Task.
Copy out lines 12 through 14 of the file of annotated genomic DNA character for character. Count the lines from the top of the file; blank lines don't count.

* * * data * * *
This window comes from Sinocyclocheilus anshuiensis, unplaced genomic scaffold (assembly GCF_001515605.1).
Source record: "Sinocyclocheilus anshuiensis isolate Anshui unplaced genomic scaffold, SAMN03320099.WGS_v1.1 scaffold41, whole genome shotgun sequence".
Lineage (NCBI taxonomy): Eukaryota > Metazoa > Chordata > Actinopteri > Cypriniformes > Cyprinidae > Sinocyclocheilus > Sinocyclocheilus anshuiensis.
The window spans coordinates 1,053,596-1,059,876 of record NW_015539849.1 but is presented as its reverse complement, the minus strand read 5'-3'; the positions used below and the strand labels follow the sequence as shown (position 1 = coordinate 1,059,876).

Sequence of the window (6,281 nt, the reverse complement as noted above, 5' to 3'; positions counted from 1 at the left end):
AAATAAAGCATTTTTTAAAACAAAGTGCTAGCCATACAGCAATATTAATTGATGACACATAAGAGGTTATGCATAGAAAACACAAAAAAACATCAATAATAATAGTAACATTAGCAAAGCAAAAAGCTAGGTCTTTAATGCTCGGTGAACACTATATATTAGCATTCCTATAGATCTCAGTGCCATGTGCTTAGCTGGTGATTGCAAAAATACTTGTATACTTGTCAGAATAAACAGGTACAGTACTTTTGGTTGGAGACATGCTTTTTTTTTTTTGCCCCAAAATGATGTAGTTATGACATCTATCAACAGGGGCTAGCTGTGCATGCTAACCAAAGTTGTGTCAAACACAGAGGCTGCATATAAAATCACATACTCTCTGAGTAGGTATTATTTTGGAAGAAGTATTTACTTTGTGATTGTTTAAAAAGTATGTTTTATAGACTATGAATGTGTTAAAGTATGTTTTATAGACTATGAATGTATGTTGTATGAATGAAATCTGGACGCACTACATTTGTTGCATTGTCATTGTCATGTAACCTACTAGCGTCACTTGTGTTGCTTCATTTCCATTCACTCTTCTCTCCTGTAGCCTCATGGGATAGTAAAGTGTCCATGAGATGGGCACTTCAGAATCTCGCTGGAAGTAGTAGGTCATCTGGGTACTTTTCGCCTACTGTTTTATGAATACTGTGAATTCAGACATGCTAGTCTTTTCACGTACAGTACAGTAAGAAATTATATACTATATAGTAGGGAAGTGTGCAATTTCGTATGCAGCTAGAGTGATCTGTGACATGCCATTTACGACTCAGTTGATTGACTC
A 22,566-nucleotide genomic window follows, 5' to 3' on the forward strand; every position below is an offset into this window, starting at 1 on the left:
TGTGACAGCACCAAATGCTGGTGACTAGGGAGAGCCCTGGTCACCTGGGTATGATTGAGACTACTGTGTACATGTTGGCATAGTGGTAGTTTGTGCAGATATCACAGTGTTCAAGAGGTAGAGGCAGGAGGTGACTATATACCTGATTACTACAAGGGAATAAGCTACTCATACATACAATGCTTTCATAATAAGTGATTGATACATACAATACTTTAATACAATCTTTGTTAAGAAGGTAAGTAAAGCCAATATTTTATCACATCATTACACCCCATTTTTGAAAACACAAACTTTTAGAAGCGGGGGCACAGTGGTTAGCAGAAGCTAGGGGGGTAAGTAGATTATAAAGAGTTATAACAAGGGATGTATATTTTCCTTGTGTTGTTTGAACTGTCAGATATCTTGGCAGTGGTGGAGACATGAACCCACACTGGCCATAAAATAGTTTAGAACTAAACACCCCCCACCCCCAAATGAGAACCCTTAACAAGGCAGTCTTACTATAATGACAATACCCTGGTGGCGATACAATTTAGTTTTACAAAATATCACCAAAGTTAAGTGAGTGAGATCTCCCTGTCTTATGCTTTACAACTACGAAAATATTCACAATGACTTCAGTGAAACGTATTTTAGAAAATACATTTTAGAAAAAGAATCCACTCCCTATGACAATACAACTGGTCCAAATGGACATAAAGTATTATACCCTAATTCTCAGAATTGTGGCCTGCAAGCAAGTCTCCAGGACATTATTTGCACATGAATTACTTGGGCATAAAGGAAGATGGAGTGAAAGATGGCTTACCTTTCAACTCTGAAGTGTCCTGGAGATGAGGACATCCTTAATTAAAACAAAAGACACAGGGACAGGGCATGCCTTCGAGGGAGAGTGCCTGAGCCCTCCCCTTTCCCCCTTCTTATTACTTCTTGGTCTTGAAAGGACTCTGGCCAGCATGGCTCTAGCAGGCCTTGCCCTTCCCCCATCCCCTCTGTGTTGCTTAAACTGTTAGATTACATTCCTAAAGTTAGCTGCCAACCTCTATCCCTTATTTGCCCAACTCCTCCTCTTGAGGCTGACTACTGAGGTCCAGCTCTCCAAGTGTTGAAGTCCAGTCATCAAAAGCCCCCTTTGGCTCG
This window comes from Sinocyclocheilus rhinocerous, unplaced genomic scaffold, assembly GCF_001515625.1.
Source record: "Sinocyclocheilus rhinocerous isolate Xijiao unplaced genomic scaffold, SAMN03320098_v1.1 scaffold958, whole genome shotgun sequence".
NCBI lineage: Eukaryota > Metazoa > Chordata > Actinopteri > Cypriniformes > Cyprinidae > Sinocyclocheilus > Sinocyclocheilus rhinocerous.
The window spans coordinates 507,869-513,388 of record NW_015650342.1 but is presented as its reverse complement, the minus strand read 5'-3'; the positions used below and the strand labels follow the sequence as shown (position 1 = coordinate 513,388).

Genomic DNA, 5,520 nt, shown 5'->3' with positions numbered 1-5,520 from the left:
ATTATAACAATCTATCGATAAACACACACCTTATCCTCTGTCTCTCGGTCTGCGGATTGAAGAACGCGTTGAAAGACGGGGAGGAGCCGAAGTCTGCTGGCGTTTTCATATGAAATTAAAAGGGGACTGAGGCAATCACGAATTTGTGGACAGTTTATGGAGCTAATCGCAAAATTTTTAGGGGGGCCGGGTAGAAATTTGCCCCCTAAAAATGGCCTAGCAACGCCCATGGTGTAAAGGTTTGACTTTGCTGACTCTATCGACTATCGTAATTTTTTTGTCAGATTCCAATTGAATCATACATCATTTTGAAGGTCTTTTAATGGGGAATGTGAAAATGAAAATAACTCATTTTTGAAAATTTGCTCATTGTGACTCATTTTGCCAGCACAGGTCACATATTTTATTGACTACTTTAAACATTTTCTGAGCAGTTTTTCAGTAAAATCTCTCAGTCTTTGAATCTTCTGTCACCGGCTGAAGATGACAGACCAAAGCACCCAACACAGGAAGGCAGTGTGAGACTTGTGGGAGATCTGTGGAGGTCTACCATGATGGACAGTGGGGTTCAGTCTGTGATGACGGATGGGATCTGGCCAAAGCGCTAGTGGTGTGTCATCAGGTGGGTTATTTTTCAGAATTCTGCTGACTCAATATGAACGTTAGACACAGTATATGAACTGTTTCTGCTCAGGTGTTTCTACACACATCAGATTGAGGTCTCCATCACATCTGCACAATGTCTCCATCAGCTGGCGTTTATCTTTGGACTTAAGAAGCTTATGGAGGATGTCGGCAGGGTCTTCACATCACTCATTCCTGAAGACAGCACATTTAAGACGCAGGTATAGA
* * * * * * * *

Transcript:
The window spans coordinates 507,869-513,388 of record NW_015650342.1 but is presented as its reverse complement, the minus strand read 5'-3'; the positions used below and the strand labels follow the sequence as shown (position 1 = coordinate 513,388).

Genomic DNA, 5,520 nt, shown 5'->3' with positions numbered 1-5,520 from the left:
ATTATAACAATCTATCGATAAACACACACCTTATCCTCTGTCTCTCGGTCTGCGGATTGAAGAACGCGTTGAAAGACGGGGAGGAGCCGAAGTCTGCTGGCGTTTTCATATGAAATTAAAAGGGGACTGAGGCAATCACGAATTTGTGGACAGTTTATGGAGCTAATCGCAAAATTTTTAGGGGGGCCGGGTAGAAATTTGCCCCCTAAAAATGGCCTAGCAACGCCCATGGTGTAAAGGTTTGACTTTGCTGACTCTATCGACTATCGTAATTTTTTTGTCAGATTCCAATTGAATCATACATCATTTTGAAGGTCTTTTAATGGGGAATGTGAAAATGAAAATAACTCATTTTTGAAAATTTGCTCATTGTGACTCATTTTGCCAGCACAGGTCACATATTTTATTGACTACTTTAAACATTTTCTGAGCAGTTTTTCAGTAAAATCTCTCAGTCTTTGAATCTTCTGTCACCGGCTGAAGATGACAGACCAAAGCACCCAACACAGGAAGGCAGTGTGAGACTTGTGGGAGATCTGTGGAGGTCTACCATGATGGACAGTGGGGTTCAGTCTGTGATGACGGATGGGATCTGGCCAAAGCGCTAGTGGTGTGTCATCAGGTGGGTTATTTTTCAGAATTCTGCTGACTCAATATGAACGTTAGACACAGTATATGAACTGTTTCTGCTCAGGTGTTTCTACACACATCAGATTGAGGTCTCCATCACATCTGCACAATGTCTCCATCAGCTGGCGTTTATCTTTGGACTTAAGAAGCTTATGGAGGATGTCGGCAGGGTCTTCACATCACTCATTCCTGAAGACAGCACATTTAAGACGCAGGTATAGA